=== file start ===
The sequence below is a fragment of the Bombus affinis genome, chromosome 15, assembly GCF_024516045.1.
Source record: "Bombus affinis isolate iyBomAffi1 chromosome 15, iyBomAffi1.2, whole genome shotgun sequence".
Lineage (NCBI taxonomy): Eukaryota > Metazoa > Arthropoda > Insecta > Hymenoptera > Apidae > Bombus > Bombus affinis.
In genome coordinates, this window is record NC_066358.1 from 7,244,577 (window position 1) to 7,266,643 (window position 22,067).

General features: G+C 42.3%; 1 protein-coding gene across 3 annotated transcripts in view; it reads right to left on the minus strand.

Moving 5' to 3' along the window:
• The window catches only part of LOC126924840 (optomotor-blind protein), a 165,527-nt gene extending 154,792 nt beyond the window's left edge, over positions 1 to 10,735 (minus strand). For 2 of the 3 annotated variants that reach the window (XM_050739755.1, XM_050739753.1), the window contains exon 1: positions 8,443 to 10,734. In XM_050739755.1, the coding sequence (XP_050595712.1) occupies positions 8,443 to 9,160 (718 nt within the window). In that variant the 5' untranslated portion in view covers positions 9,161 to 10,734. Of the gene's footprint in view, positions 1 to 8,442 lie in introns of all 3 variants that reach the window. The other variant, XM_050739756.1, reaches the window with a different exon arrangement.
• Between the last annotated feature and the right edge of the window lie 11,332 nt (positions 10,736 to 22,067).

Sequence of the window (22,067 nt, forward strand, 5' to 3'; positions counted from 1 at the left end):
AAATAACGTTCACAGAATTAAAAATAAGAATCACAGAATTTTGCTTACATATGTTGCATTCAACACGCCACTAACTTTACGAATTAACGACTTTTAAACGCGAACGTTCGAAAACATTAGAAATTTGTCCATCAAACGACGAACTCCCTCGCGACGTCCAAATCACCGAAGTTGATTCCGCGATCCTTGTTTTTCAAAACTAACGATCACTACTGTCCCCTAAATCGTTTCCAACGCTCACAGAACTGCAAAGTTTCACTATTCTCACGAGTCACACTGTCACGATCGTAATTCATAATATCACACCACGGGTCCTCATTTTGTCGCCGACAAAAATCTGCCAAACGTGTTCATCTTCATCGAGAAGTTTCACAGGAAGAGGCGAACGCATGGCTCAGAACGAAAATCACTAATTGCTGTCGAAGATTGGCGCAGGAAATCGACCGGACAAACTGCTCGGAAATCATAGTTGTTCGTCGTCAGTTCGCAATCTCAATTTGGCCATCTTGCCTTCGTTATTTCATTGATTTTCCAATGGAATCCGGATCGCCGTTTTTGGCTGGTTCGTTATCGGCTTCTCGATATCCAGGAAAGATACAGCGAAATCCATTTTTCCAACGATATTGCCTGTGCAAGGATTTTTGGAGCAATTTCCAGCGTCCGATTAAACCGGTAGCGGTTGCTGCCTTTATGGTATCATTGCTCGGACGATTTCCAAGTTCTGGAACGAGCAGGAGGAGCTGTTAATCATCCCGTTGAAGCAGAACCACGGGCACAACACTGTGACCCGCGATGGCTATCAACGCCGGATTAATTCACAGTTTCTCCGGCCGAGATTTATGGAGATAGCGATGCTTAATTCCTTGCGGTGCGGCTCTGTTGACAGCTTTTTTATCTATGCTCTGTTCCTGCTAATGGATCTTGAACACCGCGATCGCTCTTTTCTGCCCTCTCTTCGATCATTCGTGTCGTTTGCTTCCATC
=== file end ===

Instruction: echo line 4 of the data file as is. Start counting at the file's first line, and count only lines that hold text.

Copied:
In genome coordinates, this window is record NC_066358.1 from 7,244,577 (window position 1) to 7,266,643 (window position 22,067).